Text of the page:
Switching from PC to Mac (External Hard drives?)

Discussion in 'Mac Basics and Help' started by Swamp Donkey, Aug 11, 2009.

  1. Swamp Donkey macrumors newbie

    Joined:
    Aug 11, 2009
    Location:
    Scotland
    #1
    Hi Guys.

    Just made the long awaited move from PC to MAC.

    I currently have a 1.5TB external hard drive ive been using with my PC, (approx 90% full) which i believe is in NTFS format.

    I have heard rumours i may have to re-format this to Fat32 in order for it to function correctly with my Mac.

    Is this correct? can anyone shed some light on the situation?

    Cheers

    Leo
     
  2. Eidorian macrumors Penryn

    Eidorian

    Joined:
    Mar 23, 2005
    Location:
    Indianapolis
    #2
    You'll be able to read off of NTFS. There's NTFS-3G as well for OS X.
     
  3. GGJstudios macrumors Westmere

    GGJstudios

    Joined:
    May 16, 2008
    #3
    Mac can read NTFS, but can't write to it. For read/write capabilities from both Mac and Windows, reformat to FAT32.
     
  4. Swamp Donkey thread starter macrumors newbie

    Joined:
    Aug 11, 2009
    Location:
    Scotland
    #4
    Ok so if i can temporarily move all my data to another hard drive then format the empty one to fat32 put it all back on to it. it will be fully functional to read and write with the Mac?
     
  5. emptyCup macrumors 65816

    emptyCup

    Joined:
    Jan 5, 2005
    #5
    Personally, I would reformat HFS+ Journaled and then use Boot Camp or one of the virtualization programs to handle the Windows stuff I wanted to keep.
     
  6. Tumbleweed666 macrumors 68000

    Joined:
    Mar 20, 2009
    Location:
    Near London, UK.
    #6
    If you have moved to Mac, so you have or will junk your PC, I'd say move the stuff off, reformat to HFS and move it back. Thats what I've done with the two external drives from my old PC. Mind you, with 1.3Tb or so finding the space to do that could be a problem :)
     
  7. LTX macrumors regular

    LTX

    Joined:
    Dec 25, 2008
    Location:
    Vancouver, BC, Canada
    #7
    You can read/write NTFS from your Mac. Download MacFUSE and you'll be able to without reformatting. It'll be slower than HFS+ or using it on Windows, but it'll be usable.

    Edit: noticed you're moving to Mac (not sharing between PC and Mac). Back up all the data on it and reformat it to HFS+.
     
  8. Swamp Donkey thread starter macrumors newbie

    Joined:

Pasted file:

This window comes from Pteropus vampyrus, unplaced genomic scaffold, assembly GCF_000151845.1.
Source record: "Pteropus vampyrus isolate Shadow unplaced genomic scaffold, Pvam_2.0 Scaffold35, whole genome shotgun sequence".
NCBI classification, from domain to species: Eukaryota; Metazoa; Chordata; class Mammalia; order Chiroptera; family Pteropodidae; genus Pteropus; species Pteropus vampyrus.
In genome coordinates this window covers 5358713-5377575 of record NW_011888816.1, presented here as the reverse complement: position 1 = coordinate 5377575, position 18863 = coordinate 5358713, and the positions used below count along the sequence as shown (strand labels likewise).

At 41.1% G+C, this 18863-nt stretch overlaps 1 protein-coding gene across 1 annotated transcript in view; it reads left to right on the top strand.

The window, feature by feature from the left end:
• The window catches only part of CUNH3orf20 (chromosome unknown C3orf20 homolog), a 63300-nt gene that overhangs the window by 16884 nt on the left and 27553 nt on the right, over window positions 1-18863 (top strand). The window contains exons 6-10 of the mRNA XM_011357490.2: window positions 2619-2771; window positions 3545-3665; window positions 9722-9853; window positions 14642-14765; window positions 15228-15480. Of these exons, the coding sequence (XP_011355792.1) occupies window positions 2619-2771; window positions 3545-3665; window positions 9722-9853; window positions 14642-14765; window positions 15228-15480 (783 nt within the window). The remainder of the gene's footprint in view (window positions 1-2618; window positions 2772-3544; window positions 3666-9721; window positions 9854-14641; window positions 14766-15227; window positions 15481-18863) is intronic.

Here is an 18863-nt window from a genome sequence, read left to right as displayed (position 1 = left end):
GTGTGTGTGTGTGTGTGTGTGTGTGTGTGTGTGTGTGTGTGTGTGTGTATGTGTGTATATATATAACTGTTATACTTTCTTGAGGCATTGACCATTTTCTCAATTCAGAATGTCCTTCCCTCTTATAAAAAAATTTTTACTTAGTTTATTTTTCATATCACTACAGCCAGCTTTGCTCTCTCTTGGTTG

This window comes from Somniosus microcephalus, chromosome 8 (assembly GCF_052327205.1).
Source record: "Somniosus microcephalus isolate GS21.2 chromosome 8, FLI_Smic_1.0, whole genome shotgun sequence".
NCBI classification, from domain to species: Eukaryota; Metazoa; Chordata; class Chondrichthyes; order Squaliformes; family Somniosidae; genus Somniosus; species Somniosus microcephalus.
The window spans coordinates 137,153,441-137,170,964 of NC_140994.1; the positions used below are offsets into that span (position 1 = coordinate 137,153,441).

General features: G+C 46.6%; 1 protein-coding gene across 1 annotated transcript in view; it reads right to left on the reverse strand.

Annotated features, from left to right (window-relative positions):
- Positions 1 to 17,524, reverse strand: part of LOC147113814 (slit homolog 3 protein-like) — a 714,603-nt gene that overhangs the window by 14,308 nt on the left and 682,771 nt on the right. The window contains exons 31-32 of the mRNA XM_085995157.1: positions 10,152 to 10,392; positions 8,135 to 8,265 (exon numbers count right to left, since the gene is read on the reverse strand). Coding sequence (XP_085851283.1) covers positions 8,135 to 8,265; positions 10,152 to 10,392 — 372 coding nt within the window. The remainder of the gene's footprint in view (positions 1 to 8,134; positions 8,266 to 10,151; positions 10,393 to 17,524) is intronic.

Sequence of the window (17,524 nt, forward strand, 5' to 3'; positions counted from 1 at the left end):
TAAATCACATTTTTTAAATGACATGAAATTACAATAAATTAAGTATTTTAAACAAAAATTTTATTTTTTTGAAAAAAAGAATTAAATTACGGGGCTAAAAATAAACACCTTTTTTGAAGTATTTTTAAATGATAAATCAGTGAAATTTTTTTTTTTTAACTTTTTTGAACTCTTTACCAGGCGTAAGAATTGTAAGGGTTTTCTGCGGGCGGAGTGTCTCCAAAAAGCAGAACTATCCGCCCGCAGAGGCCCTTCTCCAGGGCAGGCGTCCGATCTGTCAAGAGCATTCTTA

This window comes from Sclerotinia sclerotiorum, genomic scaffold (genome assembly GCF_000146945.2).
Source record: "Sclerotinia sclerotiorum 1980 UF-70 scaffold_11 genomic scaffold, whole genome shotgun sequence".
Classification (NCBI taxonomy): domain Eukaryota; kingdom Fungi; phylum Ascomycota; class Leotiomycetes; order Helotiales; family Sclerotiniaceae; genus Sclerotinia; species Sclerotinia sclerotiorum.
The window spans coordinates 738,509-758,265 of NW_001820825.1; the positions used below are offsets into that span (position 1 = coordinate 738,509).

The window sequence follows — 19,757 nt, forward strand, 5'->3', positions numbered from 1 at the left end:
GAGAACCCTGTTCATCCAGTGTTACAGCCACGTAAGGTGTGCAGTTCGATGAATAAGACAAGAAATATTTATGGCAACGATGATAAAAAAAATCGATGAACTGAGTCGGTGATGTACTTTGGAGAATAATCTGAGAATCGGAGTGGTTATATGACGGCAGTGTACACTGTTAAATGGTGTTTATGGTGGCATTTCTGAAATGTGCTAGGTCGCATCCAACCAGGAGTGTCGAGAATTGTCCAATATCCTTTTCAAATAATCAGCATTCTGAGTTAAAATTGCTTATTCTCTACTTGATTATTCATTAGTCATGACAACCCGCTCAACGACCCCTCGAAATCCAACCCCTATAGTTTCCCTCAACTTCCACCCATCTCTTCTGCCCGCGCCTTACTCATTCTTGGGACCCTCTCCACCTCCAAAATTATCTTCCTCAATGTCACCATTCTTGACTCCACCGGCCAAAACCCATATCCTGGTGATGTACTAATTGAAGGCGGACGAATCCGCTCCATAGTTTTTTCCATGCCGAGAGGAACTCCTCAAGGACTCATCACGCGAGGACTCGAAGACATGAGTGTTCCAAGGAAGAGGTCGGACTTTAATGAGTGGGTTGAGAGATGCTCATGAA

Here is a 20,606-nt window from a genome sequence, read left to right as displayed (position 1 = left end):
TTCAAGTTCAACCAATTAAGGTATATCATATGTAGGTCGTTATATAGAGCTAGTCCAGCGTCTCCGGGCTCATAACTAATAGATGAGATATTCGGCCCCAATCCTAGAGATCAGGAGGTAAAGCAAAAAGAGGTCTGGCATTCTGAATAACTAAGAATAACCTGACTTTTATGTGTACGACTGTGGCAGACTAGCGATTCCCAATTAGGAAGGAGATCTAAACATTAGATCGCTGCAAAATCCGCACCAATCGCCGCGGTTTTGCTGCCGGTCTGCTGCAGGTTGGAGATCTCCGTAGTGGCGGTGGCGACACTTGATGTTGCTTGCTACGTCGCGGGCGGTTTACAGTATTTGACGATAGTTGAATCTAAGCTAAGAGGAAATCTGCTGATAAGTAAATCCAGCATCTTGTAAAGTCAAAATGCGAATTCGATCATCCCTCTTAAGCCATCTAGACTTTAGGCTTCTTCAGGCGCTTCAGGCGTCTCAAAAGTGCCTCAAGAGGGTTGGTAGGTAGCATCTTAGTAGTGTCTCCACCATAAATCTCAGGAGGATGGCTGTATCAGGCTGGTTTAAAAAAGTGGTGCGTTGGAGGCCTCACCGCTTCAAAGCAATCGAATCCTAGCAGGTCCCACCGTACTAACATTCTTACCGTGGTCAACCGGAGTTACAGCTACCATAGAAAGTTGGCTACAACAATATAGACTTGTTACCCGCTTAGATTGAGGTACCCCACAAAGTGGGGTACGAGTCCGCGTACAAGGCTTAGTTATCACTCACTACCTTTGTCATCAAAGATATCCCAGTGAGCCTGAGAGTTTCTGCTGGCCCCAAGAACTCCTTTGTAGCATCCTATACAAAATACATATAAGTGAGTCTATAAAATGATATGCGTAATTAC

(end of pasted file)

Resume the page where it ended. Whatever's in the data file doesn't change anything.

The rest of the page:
Aug 11, 2009
    Location:
    Scotland
    #8
    I will be totally ditching the PC and dealing with Mac from now on.

    I do have a place to put the stuff for now.
    To be honest its 1.3Tb of Avi`s, Mp3`s and jpegs nothing more.

    When you say reformat to HFS what does this mean? is it the same as reformatting to fat32? Sorry not the greatest with all the terms.

    This sounds like the best option though for me.
     
  9. LTX macrumors regular

    LTX

    Joined:
    Dec 25, 2008
    Location:
    Vancouver, BC, Canada
    #9
    FAT32 was the file system used with Windows 98 and supports a maximum file size of 4GB (unacceptable in 2009 :p) and a maximum volume size of 2TB. HFS+ is Apple's main file system for Macs and supports way more than that. When you format the external in Disk Utility, you would choose the file system Mac OS Extended (Journaled), which is HFS+.
     
  10. ziggyonice macrumors 68020

    ziggyonice

    Joined:
    Mar 12, 2006
    Location:
    Rural America
    #10
    By default, a Mac can read an NTFS formatted drive, but cannot write to it. (This can be changed via LTX's suggestion above.)
    By default, a Mac can read AND write to a FAT32 formatted drive.

    If you're going to be using the hard drive on both a Mac and a PC, I'd recommend choosing FAT32.

    If you're looking to use the drive to backup your files using the Mac's Time Machine feature, you'll have to use the "Mac OS Extended (Journaled)" format -- aka "HFS+" . Note that this will not allow the drive to work on a PC.

    So as an alternative, you can partition the drive: have one partition as the "Mac OS Extended (Journaled)" for Time Machine, and the other as FAT32.


    To make any of these changes to the formatting of the drive, use Disk Utility -- in your Utilities folder (which is within Applications). Note that you'll want to take anything you want to keep off the drive first and have it in another safe place, formatting the drive will also ERASE it.
     
  11. Swamp Donkey thread starter macrumors newbie

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    Aug 11, 2009
    Location:
    Scotland
    #11
    Excellent

    Its all clear now.

    Thanks very much for your help guys, its much appreciated.

    cheers
     

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